In fact, this technique seems applicable to just about any opamp, so a much more interesting question is if it would work on AD588. The latter is not cheap either, but at least has a fair bit of added functionality which may justify the effort.
« Last Edit: February 03, 2020, 08:36:59 am by magic »
 
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Offline imo

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Offline David Hess

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Re: LM723 die pictures
« Reply #33 on: February 04, 2020, 03:51:09 pm »
These days LM723H seems to cost about as much as LM399 so this oven trick is getting pointless, unless there really is a serious advantage in noise even before filtering.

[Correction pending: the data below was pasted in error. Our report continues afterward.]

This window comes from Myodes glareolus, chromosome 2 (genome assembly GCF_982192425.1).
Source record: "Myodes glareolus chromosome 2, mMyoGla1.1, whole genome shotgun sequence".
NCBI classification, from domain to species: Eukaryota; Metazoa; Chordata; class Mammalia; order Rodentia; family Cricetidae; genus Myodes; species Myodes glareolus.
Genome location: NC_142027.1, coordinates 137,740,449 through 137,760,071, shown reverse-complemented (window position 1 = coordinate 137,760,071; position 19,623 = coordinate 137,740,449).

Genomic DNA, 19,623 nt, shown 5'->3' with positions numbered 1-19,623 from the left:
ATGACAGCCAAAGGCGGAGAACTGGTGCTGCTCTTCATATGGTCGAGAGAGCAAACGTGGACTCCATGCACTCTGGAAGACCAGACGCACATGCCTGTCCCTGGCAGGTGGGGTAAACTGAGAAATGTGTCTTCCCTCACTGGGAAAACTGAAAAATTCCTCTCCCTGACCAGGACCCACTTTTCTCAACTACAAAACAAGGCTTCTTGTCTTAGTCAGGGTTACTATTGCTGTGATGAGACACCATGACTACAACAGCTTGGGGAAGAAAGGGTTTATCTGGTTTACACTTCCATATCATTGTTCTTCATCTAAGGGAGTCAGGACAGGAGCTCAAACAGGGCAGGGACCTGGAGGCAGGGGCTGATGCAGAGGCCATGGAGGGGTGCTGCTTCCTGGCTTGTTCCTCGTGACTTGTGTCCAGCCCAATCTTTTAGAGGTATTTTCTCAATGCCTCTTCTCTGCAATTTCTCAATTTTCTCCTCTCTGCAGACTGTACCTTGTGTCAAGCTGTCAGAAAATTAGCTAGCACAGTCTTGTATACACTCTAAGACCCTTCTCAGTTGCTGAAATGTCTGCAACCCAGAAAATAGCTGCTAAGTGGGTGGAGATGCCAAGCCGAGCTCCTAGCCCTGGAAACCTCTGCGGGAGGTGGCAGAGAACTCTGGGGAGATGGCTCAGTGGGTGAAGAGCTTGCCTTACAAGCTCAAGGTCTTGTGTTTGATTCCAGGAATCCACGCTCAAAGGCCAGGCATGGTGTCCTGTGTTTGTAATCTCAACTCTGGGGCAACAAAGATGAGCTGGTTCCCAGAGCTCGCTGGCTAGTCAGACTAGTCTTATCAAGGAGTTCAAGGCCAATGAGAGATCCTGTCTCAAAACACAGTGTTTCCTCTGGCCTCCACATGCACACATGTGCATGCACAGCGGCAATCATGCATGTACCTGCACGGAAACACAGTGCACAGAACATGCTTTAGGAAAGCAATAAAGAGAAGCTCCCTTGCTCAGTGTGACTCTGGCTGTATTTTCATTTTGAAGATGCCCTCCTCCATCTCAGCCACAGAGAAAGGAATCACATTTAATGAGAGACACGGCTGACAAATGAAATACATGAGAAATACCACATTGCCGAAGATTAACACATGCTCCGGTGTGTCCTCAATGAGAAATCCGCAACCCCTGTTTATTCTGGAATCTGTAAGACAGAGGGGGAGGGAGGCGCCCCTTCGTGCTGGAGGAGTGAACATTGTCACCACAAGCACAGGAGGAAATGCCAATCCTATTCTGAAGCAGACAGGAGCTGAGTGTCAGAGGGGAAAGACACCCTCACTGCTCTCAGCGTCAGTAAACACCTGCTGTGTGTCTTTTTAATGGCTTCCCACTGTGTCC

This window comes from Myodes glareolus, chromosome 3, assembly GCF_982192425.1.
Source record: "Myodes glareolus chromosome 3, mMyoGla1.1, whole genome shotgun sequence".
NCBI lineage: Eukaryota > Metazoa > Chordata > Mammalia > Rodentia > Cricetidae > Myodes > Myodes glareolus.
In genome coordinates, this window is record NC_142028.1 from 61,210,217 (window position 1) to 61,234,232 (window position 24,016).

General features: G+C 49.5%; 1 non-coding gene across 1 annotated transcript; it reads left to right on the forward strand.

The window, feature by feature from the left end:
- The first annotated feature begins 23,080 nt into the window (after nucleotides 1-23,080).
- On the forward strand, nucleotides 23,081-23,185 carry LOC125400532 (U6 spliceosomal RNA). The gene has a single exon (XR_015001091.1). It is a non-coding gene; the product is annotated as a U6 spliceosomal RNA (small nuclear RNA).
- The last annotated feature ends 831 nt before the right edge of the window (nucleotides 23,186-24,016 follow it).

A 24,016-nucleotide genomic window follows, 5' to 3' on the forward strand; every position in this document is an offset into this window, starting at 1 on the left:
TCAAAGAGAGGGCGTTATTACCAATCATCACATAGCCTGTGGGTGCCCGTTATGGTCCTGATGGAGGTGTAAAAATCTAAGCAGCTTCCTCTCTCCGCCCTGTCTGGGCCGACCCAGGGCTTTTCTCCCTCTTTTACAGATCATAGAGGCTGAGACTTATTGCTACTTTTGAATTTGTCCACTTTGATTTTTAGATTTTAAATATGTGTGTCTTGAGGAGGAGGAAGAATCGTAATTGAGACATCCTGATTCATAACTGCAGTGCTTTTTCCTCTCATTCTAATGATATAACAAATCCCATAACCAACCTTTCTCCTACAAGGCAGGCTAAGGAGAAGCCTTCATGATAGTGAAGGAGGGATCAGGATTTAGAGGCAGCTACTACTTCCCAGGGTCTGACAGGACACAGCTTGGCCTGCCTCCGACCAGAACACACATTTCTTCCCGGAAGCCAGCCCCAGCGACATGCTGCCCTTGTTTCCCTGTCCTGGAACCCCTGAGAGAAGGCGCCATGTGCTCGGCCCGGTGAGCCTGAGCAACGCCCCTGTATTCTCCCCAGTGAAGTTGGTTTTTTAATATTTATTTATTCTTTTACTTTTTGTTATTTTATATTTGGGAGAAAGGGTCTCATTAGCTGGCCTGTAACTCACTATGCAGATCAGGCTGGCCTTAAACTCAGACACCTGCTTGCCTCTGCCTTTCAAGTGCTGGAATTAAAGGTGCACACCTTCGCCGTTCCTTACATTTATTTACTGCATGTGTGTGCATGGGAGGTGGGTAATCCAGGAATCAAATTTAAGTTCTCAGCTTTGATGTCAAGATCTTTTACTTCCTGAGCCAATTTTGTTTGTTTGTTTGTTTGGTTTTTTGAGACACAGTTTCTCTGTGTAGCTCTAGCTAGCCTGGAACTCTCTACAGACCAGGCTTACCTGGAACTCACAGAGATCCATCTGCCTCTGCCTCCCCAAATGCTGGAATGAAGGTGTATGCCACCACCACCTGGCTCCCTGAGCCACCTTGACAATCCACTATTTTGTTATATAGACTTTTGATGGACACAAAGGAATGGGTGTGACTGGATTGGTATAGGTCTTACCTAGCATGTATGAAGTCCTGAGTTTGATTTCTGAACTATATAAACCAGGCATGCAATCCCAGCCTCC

Why would I need the expensive metal can package?  I am referring to using the 723 output transistor as the heater and the current limit transistor as the temperature sensor.  One example is shown below.

Quote
BTW, I'm not sure why people bother biasing the noninverting input with resistors in those designs. I would leave it open circuit so that the inverting input is pulled firmly to ground by the tail current source and can be used for temperature sensing. It could even be combined into a darlington with the current sense transistor for more gain.

In fact, this technique seems applicable to just about any opamp, so a much more interesting question is if it would work on AD588. The latter is not cheap either, but at least has a fair bit of added functionality which may justify the effort.

If the current mirror which controls the tail current saturates, then all of the connected mirror outputs shut down.  The positive and negative current mirrors used for biasing in the 723 are in a positive feedback loop so both may be affected.

Doing this also removes the Vbe compensation from the error amplifier.
 
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Offline magic